Observation Network Unites to Improve the Transparency of Guatemalan Elections

Members of the DEMOS network. Left to right: Jorge Barriento, Aracsala Chang, Orlando Cun, Yesica Hernandez, Fredy Sitavi, Jose Cuxil, and Ronald Baldomiro. 

For Yesica Hernández, an observer from Quetzaltenango, playing an active role in political life in her country is a civic obligation. At just 24 years old, Yesica has worked with the Central American Institute for the Study of Social Democracy (DEMOS) for nearly five years and already observed two elections. She sees election observation as critical to involving citizens, especially youth, in politics and holding political parties and politicians accountable to the public.

“We have to participate. If we don’t, we are allowing others to decide things for us,” she explained to NDI in a recent interview. “This process lets us contribute to improving our country and making the system more transparent, which helps reduce corruption.”

“The observation gave me a better understanding of how the country is structured, which gave me ideas of how to improve things in the long-term,” added Fredy Sitavi, a fellow observer from Chimaltenango.

NDI spoke to seven observers from across the country who volunteered with DEMOS to monitor the election process last year in a total of 52 of Guatemala’s 338 municipalities. Each week, the 539 observers completed a survey to document acts of violence and their perpetrators, incidents of voter coercion and abuses of fundamental political rights.

“We have to participate. If we don’t, we are allowing others to decide things for us.” - Yesica Hernández, citizen election observer

As a member of Mirador Electoral, DEMOS compiled local findings and shared them nationally with the press to raise public awareness of deficiencies in the electoral process and identify areas of potential improvement. They also provided recommendations to the election authorities and policymakers, which could be used to reform the country’s electoral laws.

DEMOS then shared the national findings with local observers in regional meetings to help them better understand the realities faced by other communities. As Orlando Cun, an observer from Sololá, explained, “I learned how to analyze the electoral situation and understand in-depth the electoral laws and their limitations. I learned to see actors who influence the political situation who are often not visible.”

In addition to election activities, DEMOS works with citizens on effective communication skills, particularly around advocating for political rights, at the local level. The Mirador election observation also provided its observer network an opportunity to put these skills to use at a national level. The observers that NDI interviewed, which were a small subset of the large group of people who have worked with DEMOS on other issues, were excited to be able to be involved in the elections and utilize their communication skills.

“There are so many young people who don’t have opportunities and we need to make sure that they do in the future.” - Aracsala Chang, citizen election observer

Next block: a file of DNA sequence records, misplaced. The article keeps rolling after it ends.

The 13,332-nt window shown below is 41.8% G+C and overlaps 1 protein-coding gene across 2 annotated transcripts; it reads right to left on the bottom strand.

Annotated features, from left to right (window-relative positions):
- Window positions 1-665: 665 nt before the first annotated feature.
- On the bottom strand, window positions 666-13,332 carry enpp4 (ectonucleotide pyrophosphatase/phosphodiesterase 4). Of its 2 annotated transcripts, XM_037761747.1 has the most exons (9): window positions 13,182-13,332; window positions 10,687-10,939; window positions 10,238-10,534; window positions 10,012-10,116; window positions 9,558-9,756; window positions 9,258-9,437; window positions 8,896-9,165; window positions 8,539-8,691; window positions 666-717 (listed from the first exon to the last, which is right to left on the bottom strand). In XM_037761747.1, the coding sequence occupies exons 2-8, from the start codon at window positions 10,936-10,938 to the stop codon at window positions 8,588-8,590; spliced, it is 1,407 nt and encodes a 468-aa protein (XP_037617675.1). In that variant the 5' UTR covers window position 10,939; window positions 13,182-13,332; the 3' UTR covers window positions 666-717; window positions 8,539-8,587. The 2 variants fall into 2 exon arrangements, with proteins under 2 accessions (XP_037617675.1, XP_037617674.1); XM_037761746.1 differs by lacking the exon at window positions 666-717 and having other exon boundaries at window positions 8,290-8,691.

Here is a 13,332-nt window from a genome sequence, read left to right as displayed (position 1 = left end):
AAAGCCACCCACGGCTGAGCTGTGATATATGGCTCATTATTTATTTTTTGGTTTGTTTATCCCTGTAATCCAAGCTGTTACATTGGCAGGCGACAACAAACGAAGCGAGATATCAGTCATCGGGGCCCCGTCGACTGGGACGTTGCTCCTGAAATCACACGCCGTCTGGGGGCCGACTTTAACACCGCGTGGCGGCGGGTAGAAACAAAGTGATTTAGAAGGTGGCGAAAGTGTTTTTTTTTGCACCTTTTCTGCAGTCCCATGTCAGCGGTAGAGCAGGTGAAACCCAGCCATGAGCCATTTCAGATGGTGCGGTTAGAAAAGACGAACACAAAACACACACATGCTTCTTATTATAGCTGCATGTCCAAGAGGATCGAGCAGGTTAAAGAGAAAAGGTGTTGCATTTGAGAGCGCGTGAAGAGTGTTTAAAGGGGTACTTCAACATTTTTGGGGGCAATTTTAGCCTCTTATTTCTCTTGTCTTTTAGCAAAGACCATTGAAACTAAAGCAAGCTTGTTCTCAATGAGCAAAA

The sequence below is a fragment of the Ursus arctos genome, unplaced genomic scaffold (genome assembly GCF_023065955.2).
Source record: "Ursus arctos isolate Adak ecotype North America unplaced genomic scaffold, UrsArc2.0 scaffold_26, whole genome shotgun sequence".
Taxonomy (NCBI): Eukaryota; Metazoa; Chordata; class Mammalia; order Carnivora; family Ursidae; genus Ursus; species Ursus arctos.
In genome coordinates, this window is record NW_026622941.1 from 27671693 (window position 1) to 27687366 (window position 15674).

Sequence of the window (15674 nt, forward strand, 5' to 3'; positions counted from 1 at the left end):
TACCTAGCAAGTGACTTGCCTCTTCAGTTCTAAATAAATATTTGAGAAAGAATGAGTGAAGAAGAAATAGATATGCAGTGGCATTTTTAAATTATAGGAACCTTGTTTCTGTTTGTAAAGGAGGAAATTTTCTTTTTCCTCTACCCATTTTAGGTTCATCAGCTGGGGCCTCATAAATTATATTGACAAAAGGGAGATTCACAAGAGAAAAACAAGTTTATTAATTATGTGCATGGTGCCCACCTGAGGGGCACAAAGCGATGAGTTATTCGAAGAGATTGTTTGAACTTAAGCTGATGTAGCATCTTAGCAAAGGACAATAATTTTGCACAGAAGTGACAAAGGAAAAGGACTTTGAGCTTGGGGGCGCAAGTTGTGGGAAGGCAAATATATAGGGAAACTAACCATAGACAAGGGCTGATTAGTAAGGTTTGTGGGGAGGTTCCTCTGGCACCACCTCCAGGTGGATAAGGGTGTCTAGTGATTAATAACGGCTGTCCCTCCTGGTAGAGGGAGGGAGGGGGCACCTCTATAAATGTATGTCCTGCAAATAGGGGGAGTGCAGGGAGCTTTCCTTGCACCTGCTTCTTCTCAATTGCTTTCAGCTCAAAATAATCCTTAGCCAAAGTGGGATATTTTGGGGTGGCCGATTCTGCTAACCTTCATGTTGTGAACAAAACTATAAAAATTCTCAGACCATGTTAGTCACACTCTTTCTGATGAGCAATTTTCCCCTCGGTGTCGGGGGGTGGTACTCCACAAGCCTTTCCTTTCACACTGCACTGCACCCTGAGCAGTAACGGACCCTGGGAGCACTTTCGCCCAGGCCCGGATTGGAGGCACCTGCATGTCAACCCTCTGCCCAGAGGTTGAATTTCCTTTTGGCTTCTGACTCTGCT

According to DEMOS’ executive director, Anabella Rivera, election observers who participated in their communication trainings were critical to the monitoring process because they were able to effectively disseminate the data and information that the volunteers were collecting. “In a country where there is a culture of silence, it is important for citizens to learn effective communication skills. Democratic communication and freedom of speech are critical to enacting political change,” she said.

Prior to elections, DEMOS also conducted focus groups in the capitals of 20 of the country’s 22 departments to gauge citizens’ political attitudes. It found that most participants were unhappy with the political system and its actors, which many believed to be corrupt, and desired significant reforms. However, they also recognized that the lack of popular participation in decision-making contributed to the current system and the 2015 political crisis. Citizens reported that they would like to be more involved but largely do not know how they can participate in and impact the political system.

Anecdotal evidence from the observers interviewed for this post confirmed the focus group findings. In light of the historic context of the elections, Aracsala Chang, from the department of Guatemala, saw more people, especially youth, who wanted to become involved in the elections, and the Mirador Electoral project provided an avenue for them to start. “I learned so much about the country’s ongoing problems and how youth can contribute to improving them,” Aracsala said. “There are so many young people who don’t have opportunities and we need to make sure that they do in the future.”

Although the elections concluded in October, Yesica views political engagement as a continuous commitment, and she is convinced that last year’s events will continue to inspire people to get more involved. “We need observation beyond the elections,” she said. “For example, we can observe different political processes, like the appointment of judges and other appointed officials. This is starting to happen this year, which is part of the domino effect. This is part of citizens waking up.”